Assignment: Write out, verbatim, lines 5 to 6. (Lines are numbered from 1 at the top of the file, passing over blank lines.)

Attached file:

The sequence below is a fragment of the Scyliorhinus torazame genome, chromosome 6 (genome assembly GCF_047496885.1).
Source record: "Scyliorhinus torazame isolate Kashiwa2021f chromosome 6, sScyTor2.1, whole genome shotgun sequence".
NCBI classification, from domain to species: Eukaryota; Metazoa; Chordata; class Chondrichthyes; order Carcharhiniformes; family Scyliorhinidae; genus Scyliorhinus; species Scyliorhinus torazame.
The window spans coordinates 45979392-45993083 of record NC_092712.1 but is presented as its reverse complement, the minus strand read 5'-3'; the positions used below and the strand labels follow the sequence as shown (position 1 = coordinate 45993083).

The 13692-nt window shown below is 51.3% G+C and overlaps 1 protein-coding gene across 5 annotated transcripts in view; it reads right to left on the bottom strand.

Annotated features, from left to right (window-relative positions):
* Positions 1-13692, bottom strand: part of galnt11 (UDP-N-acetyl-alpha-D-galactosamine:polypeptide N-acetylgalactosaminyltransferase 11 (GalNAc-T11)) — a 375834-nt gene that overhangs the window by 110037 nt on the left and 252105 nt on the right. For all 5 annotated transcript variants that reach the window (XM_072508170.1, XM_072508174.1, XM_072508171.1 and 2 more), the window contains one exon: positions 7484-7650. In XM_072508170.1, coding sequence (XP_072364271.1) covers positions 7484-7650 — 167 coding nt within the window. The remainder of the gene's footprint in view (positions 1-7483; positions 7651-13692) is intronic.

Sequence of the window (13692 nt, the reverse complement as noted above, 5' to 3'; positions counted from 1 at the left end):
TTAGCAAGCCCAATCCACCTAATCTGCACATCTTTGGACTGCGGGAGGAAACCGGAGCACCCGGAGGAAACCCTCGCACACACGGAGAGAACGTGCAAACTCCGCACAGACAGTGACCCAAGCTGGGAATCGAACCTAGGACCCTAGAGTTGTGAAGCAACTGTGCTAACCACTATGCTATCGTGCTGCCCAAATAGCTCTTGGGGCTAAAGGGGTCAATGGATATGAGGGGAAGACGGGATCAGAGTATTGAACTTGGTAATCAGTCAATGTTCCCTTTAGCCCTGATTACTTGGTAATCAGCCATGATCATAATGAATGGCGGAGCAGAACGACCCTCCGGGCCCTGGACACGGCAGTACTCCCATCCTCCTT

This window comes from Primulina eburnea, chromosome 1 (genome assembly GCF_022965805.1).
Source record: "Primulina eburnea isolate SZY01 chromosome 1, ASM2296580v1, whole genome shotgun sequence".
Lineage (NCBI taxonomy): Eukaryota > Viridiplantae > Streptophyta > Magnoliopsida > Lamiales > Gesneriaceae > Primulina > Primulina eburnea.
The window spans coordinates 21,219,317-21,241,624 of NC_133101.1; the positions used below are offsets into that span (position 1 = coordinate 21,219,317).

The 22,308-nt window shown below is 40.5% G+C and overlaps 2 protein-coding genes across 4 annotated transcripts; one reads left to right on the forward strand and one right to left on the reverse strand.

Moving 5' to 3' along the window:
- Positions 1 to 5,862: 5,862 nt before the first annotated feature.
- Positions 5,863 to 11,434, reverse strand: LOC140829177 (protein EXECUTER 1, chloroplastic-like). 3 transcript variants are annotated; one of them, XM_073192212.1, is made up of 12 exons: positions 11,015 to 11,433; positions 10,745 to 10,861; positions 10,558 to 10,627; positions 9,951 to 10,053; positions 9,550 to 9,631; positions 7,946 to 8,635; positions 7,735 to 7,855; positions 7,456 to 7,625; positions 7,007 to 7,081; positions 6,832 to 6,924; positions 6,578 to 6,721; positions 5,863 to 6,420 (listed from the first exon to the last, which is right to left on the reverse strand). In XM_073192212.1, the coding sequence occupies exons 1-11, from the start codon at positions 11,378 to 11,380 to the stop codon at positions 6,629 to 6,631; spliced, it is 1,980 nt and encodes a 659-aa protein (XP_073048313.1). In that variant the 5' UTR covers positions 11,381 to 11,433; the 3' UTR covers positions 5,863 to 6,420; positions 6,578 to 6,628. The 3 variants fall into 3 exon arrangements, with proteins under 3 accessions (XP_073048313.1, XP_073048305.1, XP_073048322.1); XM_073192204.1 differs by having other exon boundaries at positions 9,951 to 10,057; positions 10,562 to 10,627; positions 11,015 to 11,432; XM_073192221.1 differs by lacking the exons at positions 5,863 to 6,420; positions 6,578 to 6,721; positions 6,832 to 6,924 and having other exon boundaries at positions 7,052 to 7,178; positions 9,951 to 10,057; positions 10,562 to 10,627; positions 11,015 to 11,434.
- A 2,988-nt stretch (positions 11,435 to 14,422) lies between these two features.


The 13692-nt window shown below is 51.3% G+C and overlaps 1 protein-coding gene across 5 annotated transcripts in view; it reads right to left on the bottom strand.

Annotated features, from left to right (window-relative positions):